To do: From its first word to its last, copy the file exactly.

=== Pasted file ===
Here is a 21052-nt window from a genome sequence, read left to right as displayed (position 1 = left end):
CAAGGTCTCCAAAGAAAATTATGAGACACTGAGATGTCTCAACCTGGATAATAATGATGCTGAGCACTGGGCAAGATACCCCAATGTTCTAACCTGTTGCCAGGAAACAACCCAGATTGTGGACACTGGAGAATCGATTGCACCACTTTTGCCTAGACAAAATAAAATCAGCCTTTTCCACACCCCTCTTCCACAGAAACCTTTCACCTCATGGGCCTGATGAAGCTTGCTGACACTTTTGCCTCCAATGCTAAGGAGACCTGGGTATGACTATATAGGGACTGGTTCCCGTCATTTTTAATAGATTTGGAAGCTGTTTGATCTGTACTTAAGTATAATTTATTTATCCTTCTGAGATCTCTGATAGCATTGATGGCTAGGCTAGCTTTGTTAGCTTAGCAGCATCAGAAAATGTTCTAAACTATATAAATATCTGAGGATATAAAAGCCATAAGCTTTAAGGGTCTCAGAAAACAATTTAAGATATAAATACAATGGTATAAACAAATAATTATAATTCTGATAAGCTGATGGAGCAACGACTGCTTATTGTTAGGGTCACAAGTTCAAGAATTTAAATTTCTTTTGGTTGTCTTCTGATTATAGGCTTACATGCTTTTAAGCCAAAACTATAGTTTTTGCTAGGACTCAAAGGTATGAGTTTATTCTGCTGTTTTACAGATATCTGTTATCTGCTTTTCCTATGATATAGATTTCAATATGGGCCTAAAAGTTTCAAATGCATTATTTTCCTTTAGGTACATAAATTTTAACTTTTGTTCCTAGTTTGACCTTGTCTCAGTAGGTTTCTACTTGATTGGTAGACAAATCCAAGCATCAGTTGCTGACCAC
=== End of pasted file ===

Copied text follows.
Here is a 21052-nt window from a genome sequence, read left to right as displayed (position 1 = left end):
CAAGGTCTCCAAAGAAAATTATGAGACACTGAGATGTCTCAACCTGGATAATAATGATGCTGAGCACTGGGCAAGATACCCCAATGTTCTAACCTGTTGCCAGGAAACAACCCAGATTGTGGACACTGGAGAATCGATTGCACCACTTTTGCCTAGACAAAATAAAATCAGCCTTTTCCACACCCCTCTTCCACAGAAACCTTTCACCTCATGGGCCTGATGAAGCTTGCTGACACTTTTGCCTCCAATGCTAAGGAGACCTGGGTATGACTATATAGGGACTGGTTCCCGTCATTTTTAATAGATTTGGAAGCTGTTTGATCTGTACTTAAGTATAATTTATTTATCCTTCTGAGATCTCTGATAGCATTGATGGCTAGGCTAGCTTTGTTAGCTTAGCAGCATCAGAAAATGTTCTAAACTATATAAATATCTGAGGATATAAAAGCCATAAGCTTTAAGGGTCTCAGAAAACAATTTAAGATATAAATACAATGGTATAAACAAATAATTATAATTCTGATAAGCTGATGGAGCAACGACTGCTTATTGTTAGGGTCACAAGTTCAAGAATTTAAATTTCTTTTGGTTGTCTTCTGATTATAGGCTTACATGCTTTTAAGCCAAAACTATAGTTTTTGCTAGGACTCAAAGGTATGAGTTTATTCTGCTGTTTTACAGATATCTGTTATCTGCTTTTCCTATGATATAGATTTCAATATGGGCCTAAAAGTTTCAAATGCATTATTTTCCTTTAGGTACATAAATTTTAACTTTTGTTCCTAGTTTGACCTTGTCTCAGTAGGTTTCTACTTGATTGGTAGACAAATCCAAGCATCAGTTGCTGACCAC